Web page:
Apr. 11—Kai Nishiki and other frustrated Maui residents got up early Saturday and armed themselves with beach chairs, umbrellas and towels to storm Wailea Beach and push back the increasing ranks of tourists who have been flocking to the island, overtaking popular spots locals got used to having to themselves after COVID-19 virtually shut down the visitor industry.
"Residents are uncomfortable in our own space. We want the government and tourists to feel for themselves exactly how uncomfortable we are, " said Nishiki, a community activist who organized the "Take Back Our Beach " event, promising more to come until action is taken.
"Our communities are feeling pushed out and marginalized, as if our only value is to be a backdrop for vacation photos."
The faster-than-expected pace of the recovery is good for Hawaii's tourism-dependent economy, but it's also created a sense of urgency to improve tourism management, especially in pockets of the state that were already battling for balance before the pandemic hit.
Angela Keen, a founder of Hawaii Kapu Quarantine Breakers, said she's getting complaints from hotel workers and activity providers who are concerned that some visitors "aren't sensitive to our ways and our culture and our willingness to wear masks to protect our neighbors."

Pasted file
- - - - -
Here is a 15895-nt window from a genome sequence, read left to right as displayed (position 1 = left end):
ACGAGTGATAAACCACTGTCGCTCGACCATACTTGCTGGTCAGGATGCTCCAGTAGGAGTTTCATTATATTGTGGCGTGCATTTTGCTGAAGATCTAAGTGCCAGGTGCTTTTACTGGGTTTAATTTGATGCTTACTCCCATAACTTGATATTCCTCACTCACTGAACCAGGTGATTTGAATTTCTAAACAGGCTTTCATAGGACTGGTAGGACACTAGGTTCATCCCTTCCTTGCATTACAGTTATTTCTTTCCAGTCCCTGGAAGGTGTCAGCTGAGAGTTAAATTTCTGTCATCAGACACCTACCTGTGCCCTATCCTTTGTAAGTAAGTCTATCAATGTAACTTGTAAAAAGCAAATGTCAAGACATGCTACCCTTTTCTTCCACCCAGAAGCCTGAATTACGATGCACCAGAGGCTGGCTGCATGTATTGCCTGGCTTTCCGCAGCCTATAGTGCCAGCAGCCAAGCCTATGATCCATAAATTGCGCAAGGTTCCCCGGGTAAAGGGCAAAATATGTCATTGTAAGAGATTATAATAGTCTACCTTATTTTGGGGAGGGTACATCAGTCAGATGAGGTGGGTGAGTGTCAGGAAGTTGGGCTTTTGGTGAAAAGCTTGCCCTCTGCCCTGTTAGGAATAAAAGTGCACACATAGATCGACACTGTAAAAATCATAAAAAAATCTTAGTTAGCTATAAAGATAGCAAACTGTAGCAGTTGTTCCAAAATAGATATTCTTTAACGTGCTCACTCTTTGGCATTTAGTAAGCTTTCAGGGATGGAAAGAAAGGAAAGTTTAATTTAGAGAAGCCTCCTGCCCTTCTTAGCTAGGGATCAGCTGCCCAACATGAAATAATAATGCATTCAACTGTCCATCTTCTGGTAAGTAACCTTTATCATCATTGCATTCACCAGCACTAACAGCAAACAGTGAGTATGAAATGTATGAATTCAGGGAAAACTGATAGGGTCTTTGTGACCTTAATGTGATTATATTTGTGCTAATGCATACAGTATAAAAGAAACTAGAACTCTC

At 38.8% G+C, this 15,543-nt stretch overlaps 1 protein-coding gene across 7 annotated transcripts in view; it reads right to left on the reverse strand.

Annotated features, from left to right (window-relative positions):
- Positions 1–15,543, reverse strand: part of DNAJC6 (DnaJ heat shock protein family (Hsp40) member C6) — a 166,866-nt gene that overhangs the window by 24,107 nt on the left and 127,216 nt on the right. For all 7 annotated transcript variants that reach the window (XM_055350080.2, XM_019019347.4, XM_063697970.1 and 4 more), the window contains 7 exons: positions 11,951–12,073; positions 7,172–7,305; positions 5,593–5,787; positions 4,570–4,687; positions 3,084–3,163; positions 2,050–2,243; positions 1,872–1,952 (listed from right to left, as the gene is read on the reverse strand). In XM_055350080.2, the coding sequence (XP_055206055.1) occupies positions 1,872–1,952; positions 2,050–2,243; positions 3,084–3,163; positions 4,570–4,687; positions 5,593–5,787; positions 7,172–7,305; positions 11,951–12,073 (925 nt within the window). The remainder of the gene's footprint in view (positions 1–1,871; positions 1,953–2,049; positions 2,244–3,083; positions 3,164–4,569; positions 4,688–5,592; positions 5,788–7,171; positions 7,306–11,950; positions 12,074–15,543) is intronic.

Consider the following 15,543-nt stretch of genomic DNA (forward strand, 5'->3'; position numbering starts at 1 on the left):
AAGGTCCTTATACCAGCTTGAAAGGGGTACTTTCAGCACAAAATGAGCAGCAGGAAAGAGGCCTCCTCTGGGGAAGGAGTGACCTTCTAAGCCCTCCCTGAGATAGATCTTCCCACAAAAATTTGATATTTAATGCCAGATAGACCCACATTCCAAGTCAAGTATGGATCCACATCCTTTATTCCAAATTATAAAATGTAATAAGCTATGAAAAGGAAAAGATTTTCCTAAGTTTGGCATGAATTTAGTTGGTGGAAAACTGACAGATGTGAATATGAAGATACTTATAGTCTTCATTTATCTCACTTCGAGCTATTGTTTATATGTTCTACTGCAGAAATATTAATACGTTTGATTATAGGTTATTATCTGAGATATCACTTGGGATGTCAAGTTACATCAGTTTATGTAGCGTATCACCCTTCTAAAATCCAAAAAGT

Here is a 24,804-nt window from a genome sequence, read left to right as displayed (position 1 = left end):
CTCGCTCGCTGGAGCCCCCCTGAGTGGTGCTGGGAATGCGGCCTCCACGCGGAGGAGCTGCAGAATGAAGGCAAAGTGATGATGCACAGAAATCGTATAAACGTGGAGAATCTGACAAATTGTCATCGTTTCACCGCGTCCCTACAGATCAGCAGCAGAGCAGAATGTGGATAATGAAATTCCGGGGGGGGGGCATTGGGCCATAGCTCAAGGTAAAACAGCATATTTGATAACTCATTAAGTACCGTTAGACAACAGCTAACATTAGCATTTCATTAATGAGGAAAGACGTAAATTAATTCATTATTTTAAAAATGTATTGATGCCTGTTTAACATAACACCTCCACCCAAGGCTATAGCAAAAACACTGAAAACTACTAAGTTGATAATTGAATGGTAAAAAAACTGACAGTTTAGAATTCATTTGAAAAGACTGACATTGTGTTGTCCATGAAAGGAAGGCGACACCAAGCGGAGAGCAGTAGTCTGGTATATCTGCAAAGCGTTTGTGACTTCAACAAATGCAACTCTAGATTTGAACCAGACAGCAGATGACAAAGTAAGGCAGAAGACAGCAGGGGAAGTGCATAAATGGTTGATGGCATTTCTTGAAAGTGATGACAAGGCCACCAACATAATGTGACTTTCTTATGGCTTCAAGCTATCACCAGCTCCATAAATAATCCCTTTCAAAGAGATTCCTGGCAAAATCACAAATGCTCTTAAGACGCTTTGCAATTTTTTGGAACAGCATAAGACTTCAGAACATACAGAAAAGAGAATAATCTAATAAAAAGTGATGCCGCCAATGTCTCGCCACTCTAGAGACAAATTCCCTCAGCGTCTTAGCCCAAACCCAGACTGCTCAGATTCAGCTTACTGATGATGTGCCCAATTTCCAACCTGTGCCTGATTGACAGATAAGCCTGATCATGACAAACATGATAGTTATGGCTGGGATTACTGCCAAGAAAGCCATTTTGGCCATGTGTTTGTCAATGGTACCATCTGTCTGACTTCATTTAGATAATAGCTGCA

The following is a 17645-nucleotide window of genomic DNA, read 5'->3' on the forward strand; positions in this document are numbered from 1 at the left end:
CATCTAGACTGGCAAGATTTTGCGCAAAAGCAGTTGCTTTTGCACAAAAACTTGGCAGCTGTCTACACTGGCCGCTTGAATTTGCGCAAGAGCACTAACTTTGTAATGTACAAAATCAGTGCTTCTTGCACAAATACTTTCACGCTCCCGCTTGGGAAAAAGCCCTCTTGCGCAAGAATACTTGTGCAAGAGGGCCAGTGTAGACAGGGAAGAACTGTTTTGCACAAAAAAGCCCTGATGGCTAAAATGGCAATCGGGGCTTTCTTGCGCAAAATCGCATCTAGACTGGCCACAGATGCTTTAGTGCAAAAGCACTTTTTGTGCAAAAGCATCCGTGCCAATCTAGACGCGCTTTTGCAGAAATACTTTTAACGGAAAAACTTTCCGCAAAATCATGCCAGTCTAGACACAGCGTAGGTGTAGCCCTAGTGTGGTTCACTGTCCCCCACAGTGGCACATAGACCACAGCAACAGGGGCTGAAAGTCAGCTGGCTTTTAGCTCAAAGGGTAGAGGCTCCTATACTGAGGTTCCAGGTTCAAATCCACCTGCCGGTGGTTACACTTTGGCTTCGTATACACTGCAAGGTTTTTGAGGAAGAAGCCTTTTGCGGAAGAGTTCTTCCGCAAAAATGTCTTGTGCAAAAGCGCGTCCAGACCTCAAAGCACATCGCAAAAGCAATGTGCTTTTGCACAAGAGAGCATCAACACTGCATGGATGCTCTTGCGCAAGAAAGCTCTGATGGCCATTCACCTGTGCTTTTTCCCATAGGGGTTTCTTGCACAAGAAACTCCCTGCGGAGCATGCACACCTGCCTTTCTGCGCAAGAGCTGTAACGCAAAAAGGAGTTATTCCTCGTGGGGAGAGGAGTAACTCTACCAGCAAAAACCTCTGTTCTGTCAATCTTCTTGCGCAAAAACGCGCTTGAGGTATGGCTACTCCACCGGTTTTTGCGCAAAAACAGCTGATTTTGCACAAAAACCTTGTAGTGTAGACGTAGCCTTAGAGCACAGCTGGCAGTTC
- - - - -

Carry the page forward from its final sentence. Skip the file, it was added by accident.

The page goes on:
"Hostility is rising, " Keen said. "The tourism industry needs hooponopono (to make things right ) with locals, otherwise they're going to be at a place where they are trying to bring in visitors and locals are not going to be nice to them. They aren't going to have the aloha that they normally had."
Saturday's "Take Back Our Beach " event calling on residents to pack the beach fronting the Four Seasons and the Grand Wailea resorts was a clear line in the sand against what Nishiki described as "unchecked tourism growth and poor tourism management."
The Maui County Council has taken notice and is considering measures that would reserve at least half of all public beach access parking for residents, and for visitors to be charged parking fees.
"It's a quality of life issue, " said Kula resident Kisha Hudson, 42, who was at Wailea Beach on Saturday. "We all work hard to live on this island and there's so many tourists everywhere right now. I take my kids to the beach on weekends and they don't even want to get out of the car because A, there's no place to park, and B, they're afraid to be around so many people.